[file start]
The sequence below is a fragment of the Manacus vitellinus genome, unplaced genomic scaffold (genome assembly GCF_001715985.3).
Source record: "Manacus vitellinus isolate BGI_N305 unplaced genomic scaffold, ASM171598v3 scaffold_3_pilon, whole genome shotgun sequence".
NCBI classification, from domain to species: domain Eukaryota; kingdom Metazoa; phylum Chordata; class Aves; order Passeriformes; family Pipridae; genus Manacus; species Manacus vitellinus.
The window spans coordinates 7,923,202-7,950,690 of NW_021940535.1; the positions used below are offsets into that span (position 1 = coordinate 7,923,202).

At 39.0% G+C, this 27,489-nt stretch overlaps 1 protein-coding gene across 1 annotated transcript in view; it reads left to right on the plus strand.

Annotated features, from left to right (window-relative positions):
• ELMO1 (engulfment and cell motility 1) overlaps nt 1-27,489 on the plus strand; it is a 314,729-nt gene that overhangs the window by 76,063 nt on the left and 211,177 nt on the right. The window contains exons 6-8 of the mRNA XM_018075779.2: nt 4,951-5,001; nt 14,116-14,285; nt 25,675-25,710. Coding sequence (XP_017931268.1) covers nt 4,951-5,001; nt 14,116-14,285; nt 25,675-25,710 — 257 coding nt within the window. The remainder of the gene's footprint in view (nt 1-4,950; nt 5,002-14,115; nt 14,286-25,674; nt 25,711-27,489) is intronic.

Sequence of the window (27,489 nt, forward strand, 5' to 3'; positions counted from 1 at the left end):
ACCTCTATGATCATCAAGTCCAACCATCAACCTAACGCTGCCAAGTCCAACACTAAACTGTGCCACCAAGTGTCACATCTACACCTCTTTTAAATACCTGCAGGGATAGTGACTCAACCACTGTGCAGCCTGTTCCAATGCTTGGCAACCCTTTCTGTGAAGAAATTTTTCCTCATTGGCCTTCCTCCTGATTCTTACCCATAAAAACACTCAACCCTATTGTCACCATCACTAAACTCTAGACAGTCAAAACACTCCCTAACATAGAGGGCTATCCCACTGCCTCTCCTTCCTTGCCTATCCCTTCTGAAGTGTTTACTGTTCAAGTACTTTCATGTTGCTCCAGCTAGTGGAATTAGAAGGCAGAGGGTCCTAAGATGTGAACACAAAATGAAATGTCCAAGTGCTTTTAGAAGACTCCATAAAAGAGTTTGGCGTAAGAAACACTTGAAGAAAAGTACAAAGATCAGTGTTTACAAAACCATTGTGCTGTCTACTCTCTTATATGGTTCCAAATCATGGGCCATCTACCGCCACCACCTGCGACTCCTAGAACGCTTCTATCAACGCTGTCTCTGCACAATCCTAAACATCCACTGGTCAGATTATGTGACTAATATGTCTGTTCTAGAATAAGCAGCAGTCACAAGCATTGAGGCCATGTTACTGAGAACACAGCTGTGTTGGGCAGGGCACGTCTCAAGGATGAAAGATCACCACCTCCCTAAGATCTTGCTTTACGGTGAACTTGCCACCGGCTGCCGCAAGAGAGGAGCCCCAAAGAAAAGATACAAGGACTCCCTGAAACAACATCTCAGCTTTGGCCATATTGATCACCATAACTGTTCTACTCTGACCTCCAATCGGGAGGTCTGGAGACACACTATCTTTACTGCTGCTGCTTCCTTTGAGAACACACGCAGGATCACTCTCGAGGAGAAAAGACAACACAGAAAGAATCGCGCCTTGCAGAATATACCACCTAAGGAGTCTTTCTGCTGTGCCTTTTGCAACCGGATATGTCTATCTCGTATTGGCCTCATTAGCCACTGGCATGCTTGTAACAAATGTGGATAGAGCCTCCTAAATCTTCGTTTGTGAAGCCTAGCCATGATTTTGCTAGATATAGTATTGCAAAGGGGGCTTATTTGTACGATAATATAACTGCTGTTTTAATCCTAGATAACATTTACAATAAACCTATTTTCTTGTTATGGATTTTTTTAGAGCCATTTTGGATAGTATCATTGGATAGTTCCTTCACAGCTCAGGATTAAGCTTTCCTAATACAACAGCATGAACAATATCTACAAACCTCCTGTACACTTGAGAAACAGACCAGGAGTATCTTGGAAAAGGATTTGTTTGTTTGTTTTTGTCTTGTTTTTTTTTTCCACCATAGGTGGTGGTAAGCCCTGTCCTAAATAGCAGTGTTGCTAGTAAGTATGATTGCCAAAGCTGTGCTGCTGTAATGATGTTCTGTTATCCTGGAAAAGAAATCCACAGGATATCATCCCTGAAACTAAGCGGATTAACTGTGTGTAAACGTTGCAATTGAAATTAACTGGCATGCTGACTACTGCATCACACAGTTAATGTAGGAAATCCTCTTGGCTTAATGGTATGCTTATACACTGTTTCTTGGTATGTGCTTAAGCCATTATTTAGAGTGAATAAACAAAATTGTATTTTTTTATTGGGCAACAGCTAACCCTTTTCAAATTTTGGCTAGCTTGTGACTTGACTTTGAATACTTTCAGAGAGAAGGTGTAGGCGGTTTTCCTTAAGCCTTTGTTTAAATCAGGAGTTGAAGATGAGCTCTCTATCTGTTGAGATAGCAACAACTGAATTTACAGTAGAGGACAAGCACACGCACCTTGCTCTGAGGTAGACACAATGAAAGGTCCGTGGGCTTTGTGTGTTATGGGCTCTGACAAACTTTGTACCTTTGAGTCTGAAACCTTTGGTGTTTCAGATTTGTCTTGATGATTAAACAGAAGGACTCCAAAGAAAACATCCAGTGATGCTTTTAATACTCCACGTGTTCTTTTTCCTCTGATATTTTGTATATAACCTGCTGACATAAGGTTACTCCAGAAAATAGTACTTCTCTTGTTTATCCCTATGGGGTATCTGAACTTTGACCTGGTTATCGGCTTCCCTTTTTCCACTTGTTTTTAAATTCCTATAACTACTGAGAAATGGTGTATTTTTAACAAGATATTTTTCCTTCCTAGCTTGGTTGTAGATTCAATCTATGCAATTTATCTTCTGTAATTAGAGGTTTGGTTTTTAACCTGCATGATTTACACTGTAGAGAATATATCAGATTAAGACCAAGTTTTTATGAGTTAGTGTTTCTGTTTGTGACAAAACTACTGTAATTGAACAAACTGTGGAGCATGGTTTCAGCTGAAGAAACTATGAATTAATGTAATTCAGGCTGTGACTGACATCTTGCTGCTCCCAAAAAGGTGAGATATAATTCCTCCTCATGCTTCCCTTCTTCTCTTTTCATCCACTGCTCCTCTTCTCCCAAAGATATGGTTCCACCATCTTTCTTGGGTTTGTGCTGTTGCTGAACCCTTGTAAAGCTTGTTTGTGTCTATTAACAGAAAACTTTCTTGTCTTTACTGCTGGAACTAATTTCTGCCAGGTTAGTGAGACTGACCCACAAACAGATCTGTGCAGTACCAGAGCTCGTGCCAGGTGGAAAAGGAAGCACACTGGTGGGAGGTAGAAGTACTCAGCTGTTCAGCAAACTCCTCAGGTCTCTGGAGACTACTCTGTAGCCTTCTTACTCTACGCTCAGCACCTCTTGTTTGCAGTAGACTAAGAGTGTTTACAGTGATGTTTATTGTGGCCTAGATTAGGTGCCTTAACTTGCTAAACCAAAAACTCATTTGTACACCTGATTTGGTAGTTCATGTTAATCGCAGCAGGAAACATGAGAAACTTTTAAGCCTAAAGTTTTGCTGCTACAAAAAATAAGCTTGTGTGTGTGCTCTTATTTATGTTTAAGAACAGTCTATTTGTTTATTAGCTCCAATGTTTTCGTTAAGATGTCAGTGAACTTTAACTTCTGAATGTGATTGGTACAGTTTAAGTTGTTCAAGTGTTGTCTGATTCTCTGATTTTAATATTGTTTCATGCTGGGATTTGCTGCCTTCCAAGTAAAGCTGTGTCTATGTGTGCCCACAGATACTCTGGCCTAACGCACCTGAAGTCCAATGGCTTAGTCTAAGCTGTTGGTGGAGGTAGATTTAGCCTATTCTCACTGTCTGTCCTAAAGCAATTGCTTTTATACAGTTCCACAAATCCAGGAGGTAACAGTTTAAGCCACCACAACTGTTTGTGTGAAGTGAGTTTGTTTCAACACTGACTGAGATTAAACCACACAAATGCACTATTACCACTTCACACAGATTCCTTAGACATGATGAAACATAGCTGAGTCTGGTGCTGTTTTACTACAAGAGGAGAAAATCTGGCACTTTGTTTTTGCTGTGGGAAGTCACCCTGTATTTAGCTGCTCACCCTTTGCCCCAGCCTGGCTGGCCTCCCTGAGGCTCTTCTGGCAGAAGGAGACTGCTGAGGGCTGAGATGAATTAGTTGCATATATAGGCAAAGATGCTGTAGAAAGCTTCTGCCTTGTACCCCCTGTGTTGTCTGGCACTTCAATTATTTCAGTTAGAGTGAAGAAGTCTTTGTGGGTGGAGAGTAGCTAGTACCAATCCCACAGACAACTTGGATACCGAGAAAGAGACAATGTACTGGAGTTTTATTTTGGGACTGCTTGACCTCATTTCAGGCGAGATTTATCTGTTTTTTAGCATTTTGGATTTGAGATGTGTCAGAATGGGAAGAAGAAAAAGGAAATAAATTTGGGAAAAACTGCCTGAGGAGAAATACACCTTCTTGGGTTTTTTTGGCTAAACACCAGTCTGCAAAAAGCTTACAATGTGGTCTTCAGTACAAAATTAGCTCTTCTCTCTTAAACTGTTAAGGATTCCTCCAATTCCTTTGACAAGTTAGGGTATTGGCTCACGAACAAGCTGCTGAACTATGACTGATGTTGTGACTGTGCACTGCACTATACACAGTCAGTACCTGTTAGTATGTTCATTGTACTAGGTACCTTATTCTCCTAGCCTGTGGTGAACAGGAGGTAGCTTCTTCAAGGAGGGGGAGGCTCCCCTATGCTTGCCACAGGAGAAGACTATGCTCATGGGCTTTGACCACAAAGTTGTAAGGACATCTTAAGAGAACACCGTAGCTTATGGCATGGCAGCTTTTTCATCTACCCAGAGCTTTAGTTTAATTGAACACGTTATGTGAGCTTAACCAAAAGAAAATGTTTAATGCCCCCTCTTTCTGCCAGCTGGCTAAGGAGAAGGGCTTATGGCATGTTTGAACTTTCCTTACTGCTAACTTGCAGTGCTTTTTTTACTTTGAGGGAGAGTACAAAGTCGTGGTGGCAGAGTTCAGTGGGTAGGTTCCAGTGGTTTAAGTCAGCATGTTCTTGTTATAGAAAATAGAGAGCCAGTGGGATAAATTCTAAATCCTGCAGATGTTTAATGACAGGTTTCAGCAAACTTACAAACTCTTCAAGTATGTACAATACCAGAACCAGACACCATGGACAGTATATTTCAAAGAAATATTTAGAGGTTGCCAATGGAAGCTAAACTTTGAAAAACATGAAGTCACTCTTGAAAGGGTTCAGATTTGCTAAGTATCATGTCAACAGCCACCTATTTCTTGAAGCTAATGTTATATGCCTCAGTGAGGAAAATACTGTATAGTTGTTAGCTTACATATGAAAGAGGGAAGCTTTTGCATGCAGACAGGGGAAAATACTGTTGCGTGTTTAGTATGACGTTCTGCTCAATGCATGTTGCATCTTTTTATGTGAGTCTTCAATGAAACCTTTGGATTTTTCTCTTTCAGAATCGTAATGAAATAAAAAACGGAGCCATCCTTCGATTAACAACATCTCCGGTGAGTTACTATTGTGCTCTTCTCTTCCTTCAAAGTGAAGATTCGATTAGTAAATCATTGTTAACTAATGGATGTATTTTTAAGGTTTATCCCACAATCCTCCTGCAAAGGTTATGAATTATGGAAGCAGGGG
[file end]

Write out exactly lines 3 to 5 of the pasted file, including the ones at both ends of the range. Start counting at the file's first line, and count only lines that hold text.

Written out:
NCBI classification, from domain to species: domain Eukaryota; kingdom Metazoa; phylum Chordata; class Aves; order Passeriformes; family Pipridae; genus Manacus; species Manacus vitellinus.
The window spans coordinates 7,923,202-7,950,690 of NW_021940535.1; the positions used below are offsets into that span (position 1 = coordinate 7,923,202).

At 39.0% G+C, this 27,489-nt stretch overlaps 1 protein-coding gene across 1 annotated transcript in view; it reads left to right on the plus strand.